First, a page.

New technology for the Lowline, neighborly donations of gardening supplies and plants, a Maize Maze, and more in today’s Links We Love!
-Croatian collective Numen installed a suspended field (pictured) that resembled a floating landscape made of grass. The installation is an undulating above ground “carpet” planted with grass, that undergoes the full vegetative cycle, from seeding to sowing to dying. [Architizer]
-Ever feel guilty for throwing away plants and supplies your garden doesn’t need? Now there is a website called PlantCatching, where gardeners can find other gardeners and donate soil, tools, flowers, vegetables, and everything in between. [plantcatching]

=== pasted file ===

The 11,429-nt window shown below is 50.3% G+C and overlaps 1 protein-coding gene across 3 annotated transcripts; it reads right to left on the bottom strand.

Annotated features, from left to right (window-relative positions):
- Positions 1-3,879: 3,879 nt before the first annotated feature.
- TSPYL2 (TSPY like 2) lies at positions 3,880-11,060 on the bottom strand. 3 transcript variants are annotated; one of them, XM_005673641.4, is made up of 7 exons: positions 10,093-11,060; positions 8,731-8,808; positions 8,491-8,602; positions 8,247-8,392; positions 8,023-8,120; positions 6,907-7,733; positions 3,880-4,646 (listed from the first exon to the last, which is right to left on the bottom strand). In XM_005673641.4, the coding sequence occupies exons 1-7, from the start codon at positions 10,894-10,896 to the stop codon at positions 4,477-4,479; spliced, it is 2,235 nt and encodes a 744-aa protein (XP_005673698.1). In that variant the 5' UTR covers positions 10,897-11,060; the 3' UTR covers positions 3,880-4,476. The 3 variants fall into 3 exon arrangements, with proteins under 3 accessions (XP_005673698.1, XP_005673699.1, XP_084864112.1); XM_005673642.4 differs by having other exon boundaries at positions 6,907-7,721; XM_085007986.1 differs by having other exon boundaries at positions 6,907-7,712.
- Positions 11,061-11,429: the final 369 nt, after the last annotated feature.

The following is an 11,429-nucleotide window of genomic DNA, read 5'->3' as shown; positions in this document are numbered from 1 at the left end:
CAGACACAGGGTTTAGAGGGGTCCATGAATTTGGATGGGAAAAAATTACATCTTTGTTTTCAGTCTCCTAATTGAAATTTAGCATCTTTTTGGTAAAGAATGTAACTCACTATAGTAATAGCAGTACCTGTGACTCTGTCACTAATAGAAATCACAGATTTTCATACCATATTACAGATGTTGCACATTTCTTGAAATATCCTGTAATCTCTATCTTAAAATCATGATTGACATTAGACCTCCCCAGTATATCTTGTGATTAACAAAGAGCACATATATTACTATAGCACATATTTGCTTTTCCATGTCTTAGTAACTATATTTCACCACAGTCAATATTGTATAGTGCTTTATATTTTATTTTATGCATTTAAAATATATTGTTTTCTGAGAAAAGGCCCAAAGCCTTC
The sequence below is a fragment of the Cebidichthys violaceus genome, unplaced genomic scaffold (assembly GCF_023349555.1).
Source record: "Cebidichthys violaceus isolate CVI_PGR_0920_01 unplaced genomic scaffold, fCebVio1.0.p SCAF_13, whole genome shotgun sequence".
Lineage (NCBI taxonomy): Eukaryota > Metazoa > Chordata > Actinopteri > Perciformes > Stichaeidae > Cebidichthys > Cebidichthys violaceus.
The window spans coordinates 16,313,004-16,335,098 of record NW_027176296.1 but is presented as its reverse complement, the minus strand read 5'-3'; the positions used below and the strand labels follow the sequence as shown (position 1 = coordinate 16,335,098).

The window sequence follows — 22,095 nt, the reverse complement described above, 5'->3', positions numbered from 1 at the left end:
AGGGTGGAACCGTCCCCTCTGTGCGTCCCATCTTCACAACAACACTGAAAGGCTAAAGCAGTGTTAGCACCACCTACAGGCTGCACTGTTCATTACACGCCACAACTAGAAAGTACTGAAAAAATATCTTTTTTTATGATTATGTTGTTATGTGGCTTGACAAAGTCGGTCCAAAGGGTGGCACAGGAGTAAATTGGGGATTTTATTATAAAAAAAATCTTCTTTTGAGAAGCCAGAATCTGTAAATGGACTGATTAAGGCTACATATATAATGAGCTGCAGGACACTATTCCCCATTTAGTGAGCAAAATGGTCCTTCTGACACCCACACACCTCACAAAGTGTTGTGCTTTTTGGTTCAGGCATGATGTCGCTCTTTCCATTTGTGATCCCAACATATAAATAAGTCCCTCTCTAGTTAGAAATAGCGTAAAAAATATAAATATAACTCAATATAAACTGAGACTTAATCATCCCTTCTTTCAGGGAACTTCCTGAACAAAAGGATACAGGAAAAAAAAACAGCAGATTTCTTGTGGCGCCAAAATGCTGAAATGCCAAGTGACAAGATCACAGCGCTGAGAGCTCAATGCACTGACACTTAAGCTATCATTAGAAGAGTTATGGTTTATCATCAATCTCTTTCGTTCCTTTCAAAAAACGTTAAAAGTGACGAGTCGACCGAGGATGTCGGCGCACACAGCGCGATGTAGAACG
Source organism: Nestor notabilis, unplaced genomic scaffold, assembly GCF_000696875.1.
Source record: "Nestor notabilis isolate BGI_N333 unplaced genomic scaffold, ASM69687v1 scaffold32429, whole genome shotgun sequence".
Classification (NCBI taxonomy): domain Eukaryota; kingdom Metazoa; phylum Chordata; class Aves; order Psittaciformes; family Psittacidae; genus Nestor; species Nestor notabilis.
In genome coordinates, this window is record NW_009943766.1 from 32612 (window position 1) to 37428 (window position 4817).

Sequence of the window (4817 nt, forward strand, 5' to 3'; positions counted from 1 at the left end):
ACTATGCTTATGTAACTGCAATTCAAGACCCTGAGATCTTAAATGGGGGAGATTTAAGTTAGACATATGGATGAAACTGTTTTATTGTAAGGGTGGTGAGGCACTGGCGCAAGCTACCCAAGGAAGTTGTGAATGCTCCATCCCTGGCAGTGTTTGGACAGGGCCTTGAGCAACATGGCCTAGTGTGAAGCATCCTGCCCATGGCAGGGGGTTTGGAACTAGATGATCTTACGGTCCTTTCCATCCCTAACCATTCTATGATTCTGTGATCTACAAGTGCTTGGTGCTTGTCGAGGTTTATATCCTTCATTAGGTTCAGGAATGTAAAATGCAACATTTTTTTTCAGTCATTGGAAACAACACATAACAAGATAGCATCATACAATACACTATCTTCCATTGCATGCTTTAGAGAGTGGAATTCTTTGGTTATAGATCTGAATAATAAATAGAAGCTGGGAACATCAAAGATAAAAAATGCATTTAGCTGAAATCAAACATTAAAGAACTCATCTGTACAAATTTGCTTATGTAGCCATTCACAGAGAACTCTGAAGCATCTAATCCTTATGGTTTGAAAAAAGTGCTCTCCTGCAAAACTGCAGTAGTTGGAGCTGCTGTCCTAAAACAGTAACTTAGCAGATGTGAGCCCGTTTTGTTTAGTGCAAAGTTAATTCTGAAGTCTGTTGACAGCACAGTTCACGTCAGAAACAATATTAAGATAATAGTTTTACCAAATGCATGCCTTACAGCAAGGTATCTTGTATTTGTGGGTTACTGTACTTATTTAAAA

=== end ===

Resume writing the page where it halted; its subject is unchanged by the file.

-Now through October, the Queens County Farm Museum’s Maize Maze is back. Visitors are encouraged to solve puzzles, find clues, and simply get lost in the corn stalks as tall as elephants. There are also hay rides, pumpkin picking, and fresh apple cider! [Inhabitat]
-Do you love swimming but not a huge fan of the chemicals, biweekly cleaning visits, and other expenses? Try a natural swimming pool, like the ones by BioNova. They use shallow and deep-water plants to filter out the bacteria and algae naturally, and only require occasional weeding and replanting. Yours can look like a classic rectangular swimming pool, or it can look like a giant koi pond—the options are endless! [LA Times]
-The Lowline is a proposition to turn an abandoned NYC underground trolley terminal into a park using new technologies. The new exhibit “Introducing the Lowline” features some of the technology, such as remote skylights, which will harness enough sunlight from above to allow photosynthesis down below, to help the community envision what the Lowline could be like. [psfk]